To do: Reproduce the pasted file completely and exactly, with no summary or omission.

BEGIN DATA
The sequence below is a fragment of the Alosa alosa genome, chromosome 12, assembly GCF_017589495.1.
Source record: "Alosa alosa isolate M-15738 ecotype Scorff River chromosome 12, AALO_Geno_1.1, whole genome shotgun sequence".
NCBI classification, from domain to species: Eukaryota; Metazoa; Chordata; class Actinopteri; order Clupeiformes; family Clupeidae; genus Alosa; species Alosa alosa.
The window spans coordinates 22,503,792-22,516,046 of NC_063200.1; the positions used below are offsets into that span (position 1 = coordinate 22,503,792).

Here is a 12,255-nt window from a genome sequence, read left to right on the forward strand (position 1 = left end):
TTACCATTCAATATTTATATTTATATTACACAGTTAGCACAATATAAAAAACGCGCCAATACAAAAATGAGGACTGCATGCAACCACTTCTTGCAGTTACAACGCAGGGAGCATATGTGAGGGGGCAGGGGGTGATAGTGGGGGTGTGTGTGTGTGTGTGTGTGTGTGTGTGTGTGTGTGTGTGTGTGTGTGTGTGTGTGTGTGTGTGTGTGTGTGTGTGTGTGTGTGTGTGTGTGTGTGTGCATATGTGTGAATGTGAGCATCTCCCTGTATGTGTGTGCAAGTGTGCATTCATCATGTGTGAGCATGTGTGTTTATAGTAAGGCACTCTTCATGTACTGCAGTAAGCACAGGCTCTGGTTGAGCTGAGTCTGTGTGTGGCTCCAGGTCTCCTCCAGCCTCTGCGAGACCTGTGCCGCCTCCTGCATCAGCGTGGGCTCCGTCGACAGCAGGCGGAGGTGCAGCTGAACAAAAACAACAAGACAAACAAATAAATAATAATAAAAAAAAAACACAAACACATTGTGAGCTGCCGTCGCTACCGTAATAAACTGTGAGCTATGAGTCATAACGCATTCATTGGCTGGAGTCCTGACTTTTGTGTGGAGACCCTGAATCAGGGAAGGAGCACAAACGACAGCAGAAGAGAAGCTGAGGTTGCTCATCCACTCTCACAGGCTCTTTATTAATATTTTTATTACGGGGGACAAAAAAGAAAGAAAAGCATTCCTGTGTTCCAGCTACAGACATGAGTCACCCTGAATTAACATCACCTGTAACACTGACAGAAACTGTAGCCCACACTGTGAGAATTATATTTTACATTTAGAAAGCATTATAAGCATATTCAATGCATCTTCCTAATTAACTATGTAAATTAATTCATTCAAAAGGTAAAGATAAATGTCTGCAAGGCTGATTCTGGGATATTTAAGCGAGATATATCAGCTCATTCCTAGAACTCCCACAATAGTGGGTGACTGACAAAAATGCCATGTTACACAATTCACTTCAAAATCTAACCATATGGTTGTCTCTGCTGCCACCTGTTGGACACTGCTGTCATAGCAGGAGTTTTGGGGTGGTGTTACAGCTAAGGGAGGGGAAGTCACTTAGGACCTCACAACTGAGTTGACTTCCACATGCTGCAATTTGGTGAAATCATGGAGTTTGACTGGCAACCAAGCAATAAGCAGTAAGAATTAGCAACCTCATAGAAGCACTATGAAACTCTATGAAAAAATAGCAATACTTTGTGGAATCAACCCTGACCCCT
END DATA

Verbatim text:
The sequence below is a fragment of the Alosa alosa genome, chromosome 12, assembly GCF_017589495.1.
Source record: "Alosa alosa isolate M-15738 ecotype Scorff River chromosome 12, AALO_Geno_1.1, whole genome shotgun sequence".
NCBI classification, from domain to species: Eukaryota; Metazoa; Chordata; class Actinopteri; order Clupeiformes; family Clupeidae; genus Alosa; species Alosa alosa.
The window spans coordinates 22,503,792-22,516,046 of NC_063200.1; the positions used below are offsets into that span (position 1 = coordinate 22,503,792).

Here is a 12,255-nt window from a genome sequence, read left to right on the forward strand (position 1 = left end):
TTACCATTCAATATTTATATTTATATTACACAGTTAGCACAATATAAAAAACGCGCCAATACAAAAATGAGGACTGCATGCAACCACTTCTTGCAGTTACAACGCAGGGAGCATATGTGAGGGGGCAGGGGGTGATAGTGGGGGTGTGTGTGTGTGTGTGTGTGTGTGTGTGTGTGTGTGTGTGTGTGTGTGTGTGTGTGTGTGTGTGTGTGTGTGTGTGTGTGTGTGTGTGTGTGTGTGTGCATATGTGTGAATGTGAGCATCTCCCTGTATGTGTGTGCAAGTGTGCATTCATCATGTGTGAGCATGTGTGTTTATAGTAAGGCACTCTTCATGTACTGCAGTAAGCACAGGCTCTGGTTGAGCTGAGTCTGTGTGTGGCTCCAGGTCTCCTCCAGCCTCTGCGAGACCTGTGCCGCCTCCTGCATCAGCGTGGGCTCCGTCGACAGCAGGCGGAGGTGCAGCTGAACAAAAACAACAAGACAAACAAATAAATAATAATAAAAAAAAAACACAAACACATTGTGAGCTGCCGTCGCTACCGTAATAAACTGTGAGCTATGAGTCATAACGCATTCATTGGCTGGAGTCCTGACTTTTGTGTGGAGACCCTGAATCAGGGAAGGAGCACAAACGACAGCAGAAGAGAAGCTGAGGTTGCTCATCCACTCTCACAGGCTCTTTATTAATATTTTTATTACGGGGGACAAAAAAGAAAGAAAAGCATTCCTGTGTTCCAGCTACAGACATGAGTCACCCTGAATTAACATCACCTGTAACACTGACAGAAACTGTAGCCCACACTGTGAGAATTATATTTTACATTTAGAAAGCATTATAAGCATATTCAATGCATCTTCCTAATTAACTATGTAAATTAATTCATTCAAAAGGTAAAGATAAATGTCTGCAAGGCTGATTCTGGGATATTTAAGCGAGATATATCAGCTCATTCCTAGAACTCCCACAATAGTGGGTGACTGACAAAAATGCCATGTTACACAATTCACTTCAAAATCTAACCATATGGTTGTCTCTGCTGCCACCTGTTGGACACTGCTGTCATAGCAGGAGTTTTGGGGTGGTGTTACAGCTAAGGGAGGGGAAGTCACTTAGGACCTCACAACTGAGTTGACTTCCACATGCTGCAATTTGGTGAAATCATGGAGTTTGACTGGCAACCAAGCAATAAGCAGTAAGAATTAGCAACCTCATAGAAGCACTATGAAACTCTATGAAAAAATAGCAATACTTTGTGGAATCAACCCTGACCCCT